That super bug, methicillin resistant staphylococcus aureus (MRSA), has been well-controlled in Denmark over the past 30 years. However, new reports state that MRSA transmission has risen ten times over the past ten years. Scientists were apprised of this dire situation at the 162nd meeting of the Society for General Microbiology. It seems that the rise is related to new and resistant strains of bacteria that have unleashed themselves on the community.
Professor Robert Skov of the Statens Serum Institut of Copenhagen, Denmark stated the issue with clarity, "The new threat is MRSA transmission in the community, without infected people visiting a hospital or care home themselves, where they might be expected to risk contact with drug resistant bacteria."
Skov underlines the fact that the rise in community acquired MRSA in the general population is a serious problem for all. Some of those infected will need hospitalization; others who come down with the resistant bug might be health care providers. All of this increases the risk that new strains of MRSA will be created and that the outbreaks will reach epidemic proportions. The strains of community MRSA appear to have evolved without any link to the hospital types of this resistant bug and have thus presented the health care profession with a new set of issues relating to disease control and treatment.
Staphylococcus aureus is a common bacterium that causes no harm most of the time and it resides on the skin and in the noses of 25-40% of the population. If, however, the germ enters a cut, wound, or catheter, the result can be an infection. While most infections aren't serious and manifest as boils or pimples, in some cases these infections become very severe and affect the blood, bones, and joints of the body.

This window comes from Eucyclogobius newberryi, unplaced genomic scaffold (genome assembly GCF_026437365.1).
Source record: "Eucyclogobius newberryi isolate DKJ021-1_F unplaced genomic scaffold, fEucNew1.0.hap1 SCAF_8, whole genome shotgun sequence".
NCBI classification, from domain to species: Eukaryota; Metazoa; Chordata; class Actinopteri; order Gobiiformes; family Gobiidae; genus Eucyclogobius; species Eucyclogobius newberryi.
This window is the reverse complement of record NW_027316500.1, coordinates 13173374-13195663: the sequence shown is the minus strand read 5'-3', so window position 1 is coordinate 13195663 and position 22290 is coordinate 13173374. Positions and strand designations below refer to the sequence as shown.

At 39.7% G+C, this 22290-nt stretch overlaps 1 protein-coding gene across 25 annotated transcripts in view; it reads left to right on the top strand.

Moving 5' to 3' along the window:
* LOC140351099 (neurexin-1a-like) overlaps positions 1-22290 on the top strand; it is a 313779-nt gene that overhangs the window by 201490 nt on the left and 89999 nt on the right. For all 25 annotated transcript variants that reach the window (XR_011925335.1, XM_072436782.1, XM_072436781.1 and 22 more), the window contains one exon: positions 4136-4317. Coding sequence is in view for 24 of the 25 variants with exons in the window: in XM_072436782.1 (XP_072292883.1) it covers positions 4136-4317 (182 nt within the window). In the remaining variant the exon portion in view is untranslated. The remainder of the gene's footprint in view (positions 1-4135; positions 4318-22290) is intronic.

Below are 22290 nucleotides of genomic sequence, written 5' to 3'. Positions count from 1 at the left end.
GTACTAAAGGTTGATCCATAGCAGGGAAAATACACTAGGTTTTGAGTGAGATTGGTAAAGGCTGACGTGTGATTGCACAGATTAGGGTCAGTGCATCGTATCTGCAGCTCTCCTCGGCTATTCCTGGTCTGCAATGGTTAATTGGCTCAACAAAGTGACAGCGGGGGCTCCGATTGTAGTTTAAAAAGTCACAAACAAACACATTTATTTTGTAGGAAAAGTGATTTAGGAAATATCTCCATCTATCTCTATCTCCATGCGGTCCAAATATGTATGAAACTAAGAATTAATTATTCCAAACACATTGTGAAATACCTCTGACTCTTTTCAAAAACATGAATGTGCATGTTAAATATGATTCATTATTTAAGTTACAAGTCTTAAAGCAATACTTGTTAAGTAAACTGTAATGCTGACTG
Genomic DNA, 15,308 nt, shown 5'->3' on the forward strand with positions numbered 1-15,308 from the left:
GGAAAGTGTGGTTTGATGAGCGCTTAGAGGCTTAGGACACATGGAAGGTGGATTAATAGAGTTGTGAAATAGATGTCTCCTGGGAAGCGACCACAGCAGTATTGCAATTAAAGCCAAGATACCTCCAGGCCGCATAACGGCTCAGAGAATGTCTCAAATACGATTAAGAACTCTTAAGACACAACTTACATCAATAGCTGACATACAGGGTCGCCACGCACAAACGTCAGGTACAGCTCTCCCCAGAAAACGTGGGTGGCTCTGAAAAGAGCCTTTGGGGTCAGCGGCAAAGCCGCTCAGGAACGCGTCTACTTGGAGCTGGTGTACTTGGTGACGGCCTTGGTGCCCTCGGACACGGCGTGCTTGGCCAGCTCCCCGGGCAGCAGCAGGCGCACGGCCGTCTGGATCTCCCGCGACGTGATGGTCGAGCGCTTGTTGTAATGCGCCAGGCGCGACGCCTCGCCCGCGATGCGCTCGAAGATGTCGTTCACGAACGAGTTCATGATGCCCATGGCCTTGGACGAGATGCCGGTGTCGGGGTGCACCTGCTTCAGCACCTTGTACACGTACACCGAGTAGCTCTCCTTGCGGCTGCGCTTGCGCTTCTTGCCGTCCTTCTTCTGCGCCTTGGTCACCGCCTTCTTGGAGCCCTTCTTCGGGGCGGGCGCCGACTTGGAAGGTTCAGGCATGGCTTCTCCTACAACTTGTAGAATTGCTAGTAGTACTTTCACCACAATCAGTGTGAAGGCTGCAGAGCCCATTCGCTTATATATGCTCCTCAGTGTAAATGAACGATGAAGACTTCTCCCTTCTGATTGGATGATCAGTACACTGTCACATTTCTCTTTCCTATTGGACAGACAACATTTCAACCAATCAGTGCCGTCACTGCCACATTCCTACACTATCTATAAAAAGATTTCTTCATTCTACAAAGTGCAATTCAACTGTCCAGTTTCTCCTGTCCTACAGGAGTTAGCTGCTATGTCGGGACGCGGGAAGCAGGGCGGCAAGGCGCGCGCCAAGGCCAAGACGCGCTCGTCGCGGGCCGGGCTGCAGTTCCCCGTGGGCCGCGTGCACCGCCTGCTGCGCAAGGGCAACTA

With the discovery of penicillin, the medical profession was at last able to control such infections, until such time as resistance to antibiotics became a widespread problem. Now, new and scary strains of the bacterium have evolved, with MRSA being the major example. MRSA and other super bugs are very difficult to treat and can even be fatal in those with compromised immune systems or low white blood cell counts.
Denmark has controlled MRSA so well that less than one per cent of the population has been affected over the last 30 years. It is unfortunate that in 1997, a new strain of MRSA independent of the type found in hospitals and nursing homes was found within the community. At first, a young adult and two families in a rural town contracted the bug. On investigation, it was found that the bug was transmitted first through a kindergarten, then a school, a factory, and a farm. From 1999-2006, the number of community acquired MRSA infections rose from 11-175 per year, and this figure occupied up to 22% of all MRSA infections.
The common method of contagion appeared to be from one family member to another, and young people most affected. Many of those families afflicted by MRSA were found to have relatives in countries having a populace with a high number of MRSA infections.
As a response to this issue, the Danish health system has introduced new guidelines for preventing the spread of MRSA. Since the institution of these guidelines, a slight decrease in the number of cases has been observed.